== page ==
|The workshops will be virtual via Zoom on Tuesday Dec. 8th and Tuesday Dec. 15th. On both days, choose the time that works best for you: 8-10 am OR 6-8 pm. Optional in-person “watch party” meetings offered at several locations.|
Register at: https://go.umd.edu/IWM
Topics: Session One: Tues Dec 8th 8-10 am OR 6-8 pm
Herbicide Resistance- What is It?
Mechanisms of Action-How to Choose Herbicides
Creating Effective Herbicide Plans
Session Two: Tues Dec 15th 8-10 am OR 6-8 pm
IWM with a focus on Palmer Amaranth, Common Ragweed, and Marestail
Local Perspectives on Resistance Management
Putting It All Together: Creating a Weed Management Plan
Dr. Michael Flessner and Dr. Vijay Singh, Virginia Tech
Dr. Mark VanGessel, University of Delaware
Dr. Kurt Vollmer and Ben Beale, University of Maryland
CCA Credits will be offered.
For More Information Contact:
Ben Beale at 301-475-4481 or Kurt Vollmer at 410-827-8056 28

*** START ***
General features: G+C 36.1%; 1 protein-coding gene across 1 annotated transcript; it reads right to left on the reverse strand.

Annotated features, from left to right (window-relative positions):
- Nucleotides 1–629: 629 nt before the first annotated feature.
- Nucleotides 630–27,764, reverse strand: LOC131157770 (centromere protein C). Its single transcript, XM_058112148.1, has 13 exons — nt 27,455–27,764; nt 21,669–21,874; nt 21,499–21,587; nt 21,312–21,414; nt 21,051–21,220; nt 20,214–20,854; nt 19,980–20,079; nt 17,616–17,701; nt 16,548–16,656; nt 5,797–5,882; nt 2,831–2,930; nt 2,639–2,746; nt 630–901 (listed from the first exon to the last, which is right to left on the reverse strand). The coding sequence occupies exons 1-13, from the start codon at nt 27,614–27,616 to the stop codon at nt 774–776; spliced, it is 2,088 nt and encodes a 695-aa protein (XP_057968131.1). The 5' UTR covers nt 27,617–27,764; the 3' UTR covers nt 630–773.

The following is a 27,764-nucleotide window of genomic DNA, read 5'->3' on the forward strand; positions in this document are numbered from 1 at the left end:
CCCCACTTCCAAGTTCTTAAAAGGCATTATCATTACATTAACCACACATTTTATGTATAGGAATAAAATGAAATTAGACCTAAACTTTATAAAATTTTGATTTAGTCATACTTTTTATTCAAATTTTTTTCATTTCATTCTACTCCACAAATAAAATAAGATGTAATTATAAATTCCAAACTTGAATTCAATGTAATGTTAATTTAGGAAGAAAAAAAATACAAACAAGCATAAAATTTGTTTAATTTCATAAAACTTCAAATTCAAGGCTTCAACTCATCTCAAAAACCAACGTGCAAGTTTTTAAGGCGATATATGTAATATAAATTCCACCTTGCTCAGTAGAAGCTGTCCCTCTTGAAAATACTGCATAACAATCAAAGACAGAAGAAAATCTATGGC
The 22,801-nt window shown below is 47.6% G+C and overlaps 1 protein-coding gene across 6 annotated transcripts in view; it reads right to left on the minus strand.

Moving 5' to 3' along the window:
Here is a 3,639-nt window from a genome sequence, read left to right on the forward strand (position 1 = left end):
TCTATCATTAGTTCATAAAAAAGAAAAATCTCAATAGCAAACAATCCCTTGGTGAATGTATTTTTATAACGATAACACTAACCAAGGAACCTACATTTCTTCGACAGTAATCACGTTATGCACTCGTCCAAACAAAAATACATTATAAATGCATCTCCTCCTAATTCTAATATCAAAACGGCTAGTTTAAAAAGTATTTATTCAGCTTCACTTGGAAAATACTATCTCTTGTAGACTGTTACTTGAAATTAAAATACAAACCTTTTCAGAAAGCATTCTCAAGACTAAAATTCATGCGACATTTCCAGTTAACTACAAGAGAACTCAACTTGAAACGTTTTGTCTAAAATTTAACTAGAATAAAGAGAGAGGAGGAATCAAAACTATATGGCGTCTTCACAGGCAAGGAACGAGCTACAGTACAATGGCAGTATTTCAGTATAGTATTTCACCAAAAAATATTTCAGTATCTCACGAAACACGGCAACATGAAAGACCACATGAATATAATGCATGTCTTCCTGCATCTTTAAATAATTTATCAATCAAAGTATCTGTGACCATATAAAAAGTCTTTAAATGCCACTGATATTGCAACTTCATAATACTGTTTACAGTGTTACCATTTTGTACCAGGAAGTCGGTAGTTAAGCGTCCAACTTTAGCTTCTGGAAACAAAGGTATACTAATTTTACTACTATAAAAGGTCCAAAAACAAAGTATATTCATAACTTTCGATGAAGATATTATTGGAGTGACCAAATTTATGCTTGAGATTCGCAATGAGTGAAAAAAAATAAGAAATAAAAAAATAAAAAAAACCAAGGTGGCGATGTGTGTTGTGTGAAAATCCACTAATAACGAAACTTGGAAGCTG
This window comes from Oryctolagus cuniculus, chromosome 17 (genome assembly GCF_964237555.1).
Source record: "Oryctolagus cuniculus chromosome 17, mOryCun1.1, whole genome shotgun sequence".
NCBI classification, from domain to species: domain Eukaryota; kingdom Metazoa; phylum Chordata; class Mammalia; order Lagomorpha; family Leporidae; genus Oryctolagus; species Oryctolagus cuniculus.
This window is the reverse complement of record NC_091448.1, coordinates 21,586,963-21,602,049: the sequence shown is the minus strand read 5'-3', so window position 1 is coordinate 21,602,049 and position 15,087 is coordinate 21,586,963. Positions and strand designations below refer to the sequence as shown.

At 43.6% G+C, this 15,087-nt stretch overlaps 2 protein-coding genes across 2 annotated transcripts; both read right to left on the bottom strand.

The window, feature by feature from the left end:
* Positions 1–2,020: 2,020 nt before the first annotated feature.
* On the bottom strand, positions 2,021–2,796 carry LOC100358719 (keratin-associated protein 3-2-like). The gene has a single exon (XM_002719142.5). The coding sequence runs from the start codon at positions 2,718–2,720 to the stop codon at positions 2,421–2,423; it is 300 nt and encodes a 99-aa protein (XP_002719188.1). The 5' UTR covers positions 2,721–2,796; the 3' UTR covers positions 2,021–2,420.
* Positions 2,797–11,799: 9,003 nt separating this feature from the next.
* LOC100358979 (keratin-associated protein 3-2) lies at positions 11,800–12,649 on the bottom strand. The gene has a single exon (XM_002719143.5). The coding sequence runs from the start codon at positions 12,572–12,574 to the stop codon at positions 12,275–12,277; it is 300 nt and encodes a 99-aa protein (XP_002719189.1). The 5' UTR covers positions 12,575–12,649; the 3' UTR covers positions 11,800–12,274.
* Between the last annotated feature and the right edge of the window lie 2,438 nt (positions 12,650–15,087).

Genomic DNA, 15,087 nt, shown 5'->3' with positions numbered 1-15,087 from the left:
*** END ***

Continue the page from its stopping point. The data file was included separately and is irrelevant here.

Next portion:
We have high numbers of fire ant mounds in our crop fields and around our farms this year. There have been some unfortunate encounters and this message is to make you aware of what these mounds look like and the potential for injury. Mounds look like large piles of loose dirt (keep in mind they have to start small at some point). They are often found around fence posts and mailboxes, but many are located in fields, pastures, and lawns. Field borders and paths are frequently infested. Fire ants sting, just like wasps and bees, and some people will be allergic and require medical interventions. People that are not allergic will have itchy, painful welts that often fill with fluid and may take days or a week or more to heal. Usually, you will have dozens or even hundreds of stings. This is because the swarm very fast and wait to sting all at once. Keep in mind that I have lived around them most of my adult life in North Carolina and we have come to accept them as part of our environment and have learned caution and awareness. I have been stung multiple times, usually once every few years, and usually when I am scouting crops. Be aware of where your feet are standing. Walk quickly when crossing a field because you can disturb them and get away without injury. Treatment options are below for mounds located near homes and barns. You do not want children or young animals near these things.